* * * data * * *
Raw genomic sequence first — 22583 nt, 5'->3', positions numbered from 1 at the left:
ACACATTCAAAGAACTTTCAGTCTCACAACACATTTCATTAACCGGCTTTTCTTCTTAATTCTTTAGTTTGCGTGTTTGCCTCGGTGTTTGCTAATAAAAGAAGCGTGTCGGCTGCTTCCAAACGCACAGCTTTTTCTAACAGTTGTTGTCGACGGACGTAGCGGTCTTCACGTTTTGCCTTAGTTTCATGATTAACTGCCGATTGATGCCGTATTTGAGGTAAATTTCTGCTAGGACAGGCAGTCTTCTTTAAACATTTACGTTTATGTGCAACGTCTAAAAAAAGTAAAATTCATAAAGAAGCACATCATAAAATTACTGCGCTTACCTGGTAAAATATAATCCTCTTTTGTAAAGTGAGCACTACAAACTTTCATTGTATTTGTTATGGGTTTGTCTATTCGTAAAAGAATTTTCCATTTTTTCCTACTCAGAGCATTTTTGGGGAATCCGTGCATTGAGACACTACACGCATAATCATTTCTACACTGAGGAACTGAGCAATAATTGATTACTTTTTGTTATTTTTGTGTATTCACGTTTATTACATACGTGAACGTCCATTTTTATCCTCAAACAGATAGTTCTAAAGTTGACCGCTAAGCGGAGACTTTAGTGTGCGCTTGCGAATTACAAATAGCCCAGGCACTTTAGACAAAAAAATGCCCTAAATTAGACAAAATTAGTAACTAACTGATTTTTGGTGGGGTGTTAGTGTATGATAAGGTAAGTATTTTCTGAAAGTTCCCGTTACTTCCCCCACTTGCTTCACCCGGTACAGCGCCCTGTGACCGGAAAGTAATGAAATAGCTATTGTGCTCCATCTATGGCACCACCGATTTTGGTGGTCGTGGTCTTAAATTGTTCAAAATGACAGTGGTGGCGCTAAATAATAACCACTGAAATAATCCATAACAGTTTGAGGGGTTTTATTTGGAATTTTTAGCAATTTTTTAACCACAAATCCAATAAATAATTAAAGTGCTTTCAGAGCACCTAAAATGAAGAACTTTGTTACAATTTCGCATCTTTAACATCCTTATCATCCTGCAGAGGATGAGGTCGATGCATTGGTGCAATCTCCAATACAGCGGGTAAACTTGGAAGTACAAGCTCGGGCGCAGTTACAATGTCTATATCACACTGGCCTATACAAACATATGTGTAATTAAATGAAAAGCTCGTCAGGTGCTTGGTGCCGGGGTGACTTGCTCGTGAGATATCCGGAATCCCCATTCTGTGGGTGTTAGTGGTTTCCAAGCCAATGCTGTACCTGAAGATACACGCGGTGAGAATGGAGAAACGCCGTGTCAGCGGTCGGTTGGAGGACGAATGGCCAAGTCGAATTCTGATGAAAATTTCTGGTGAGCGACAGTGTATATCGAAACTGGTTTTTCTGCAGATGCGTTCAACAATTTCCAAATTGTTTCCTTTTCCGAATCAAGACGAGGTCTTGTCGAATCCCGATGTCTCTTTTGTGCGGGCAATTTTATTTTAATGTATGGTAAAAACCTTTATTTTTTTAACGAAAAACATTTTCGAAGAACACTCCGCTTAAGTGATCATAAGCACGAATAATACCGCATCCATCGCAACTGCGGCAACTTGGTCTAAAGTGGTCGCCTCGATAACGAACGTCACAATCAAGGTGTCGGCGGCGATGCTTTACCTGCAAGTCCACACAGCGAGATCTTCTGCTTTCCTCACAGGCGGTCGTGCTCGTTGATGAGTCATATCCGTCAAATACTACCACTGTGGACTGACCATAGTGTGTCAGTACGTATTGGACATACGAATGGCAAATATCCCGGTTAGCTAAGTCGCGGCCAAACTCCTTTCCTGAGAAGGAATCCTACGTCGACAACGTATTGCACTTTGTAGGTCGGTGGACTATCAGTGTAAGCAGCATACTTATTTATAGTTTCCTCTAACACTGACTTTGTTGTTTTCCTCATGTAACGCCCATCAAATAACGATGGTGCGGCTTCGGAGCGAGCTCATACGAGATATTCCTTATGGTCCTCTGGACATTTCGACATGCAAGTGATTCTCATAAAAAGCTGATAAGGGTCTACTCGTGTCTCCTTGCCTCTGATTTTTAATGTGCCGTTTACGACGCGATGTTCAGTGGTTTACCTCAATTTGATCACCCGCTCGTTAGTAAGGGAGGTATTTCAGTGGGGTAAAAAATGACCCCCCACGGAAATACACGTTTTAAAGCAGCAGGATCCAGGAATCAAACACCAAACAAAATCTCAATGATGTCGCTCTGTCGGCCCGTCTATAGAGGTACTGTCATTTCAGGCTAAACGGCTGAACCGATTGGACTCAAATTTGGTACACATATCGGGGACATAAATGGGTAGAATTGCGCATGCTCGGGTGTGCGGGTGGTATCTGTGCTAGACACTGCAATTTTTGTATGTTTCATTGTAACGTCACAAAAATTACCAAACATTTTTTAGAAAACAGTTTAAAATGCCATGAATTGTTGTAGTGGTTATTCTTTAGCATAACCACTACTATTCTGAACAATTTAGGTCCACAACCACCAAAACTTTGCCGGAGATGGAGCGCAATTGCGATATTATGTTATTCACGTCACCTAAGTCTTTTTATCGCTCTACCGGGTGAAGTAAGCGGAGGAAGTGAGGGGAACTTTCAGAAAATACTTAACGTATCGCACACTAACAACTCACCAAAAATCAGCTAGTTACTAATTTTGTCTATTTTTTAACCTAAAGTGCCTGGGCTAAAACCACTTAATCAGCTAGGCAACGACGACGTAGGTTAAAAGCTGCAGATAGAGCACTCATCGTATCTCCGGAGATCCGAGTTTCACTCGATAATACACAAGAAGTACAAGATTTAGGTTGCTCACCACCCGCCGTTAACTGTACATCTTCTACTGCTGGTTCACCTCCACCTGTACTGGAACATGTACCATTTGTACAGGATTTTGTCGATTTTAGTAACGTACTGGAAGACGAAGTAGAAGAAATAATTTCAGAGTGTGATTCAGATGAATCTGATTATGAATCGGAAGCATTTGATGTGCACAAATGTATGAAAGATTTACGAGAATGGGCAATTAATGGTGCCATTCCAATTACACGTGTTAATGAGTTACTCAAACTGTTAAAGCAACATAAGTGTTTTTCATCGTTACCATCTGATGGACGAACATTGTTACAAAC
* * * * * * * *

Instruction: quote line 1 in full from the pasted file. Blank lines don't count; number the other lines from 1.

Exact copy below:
Raw genomic sequence first — 22583 nt, 5'->3', positions numbered from 1 at the left: